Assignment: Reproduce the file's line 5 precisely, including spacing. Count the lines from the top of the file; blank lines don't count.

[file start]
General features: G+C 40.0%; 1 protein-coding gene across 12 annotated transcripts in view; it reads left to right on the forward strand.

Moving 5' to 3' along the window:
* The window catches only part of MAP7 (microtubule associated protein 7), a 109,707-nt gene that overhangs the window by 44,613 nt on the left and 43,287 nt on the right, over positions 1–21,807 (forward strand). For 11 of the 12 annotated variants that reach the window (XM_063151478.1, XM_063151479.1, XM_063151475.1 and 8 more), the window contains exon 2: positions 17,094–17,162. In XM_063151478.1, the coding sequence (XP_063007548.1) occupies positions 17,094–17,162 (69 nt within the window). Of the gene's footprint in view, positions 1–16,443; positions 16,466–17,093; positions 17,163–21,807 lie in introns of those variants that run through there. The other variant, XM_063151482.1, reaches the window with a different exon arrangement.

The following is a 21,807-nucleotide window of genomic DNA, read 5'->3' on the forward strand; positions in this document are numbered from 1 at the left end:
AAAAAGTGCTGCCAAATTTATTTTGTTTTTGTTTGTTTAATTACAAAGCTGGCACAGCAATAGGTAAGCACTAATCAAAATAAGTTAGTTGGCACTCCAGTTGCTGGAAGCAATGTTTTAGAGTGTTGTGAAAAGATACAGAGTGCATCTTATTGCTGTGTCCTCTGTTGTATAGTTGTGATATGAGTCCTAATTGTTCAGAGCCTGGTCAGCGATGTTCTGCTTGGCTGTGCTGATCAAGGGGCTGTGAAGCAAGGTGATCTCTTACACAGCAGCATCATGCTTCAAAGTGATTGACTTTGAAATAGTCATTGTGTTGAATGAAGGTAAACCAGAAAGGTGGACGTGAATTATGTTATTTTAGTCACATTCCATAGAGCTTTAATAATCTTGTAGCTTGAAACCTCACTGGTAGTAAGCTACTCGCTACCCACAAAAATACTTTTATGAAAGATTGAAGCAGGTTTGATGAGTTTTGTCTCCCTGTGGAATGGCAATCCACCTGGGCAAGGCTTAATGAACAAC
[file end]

AAAAAGTGCTGCCAAATTTATTTTGTTTTTGTTTGTTTAATTACAAAGCTGGCACAGCAATAGGTAAGCACTAATCAAAATAAGTTAGTTGGCACTCCAGTTGCTGGAAGCAATGTTTTAGAGTGTTGTGAAAAGATACAGAGTGCATCTTATTGCTGTGTCCTCTGTTGTATAGTTGTGATATGAGTCCTAATTGTTCAGAGCCTGGTCAGCGATGTTCTGCTTGGCTGTGCTGATCAAGGGGCTGTGAAGCAAGGTGATCTCTTACACAGCAGCATCATGCTTCAAAGTGATTGACTTTGAAATAGTCATTGTGTTGAATGAAGGTAAACCAGAAAGGTGGACGTGAATTATGTTATTTTAGTCACATTCCATAGAGCTTTAATAATCTTGTAGCTTGAAACCTCACTGGTAGTAAGCTACTCGCTACCCACAAAAATACTTTTATGAAAGATTGAAGCAGGTTTGATGAGTTTTGTCTCCCTGTGGAATGGCAATCCACCTGGGCAAGGCTTAATGAACAAC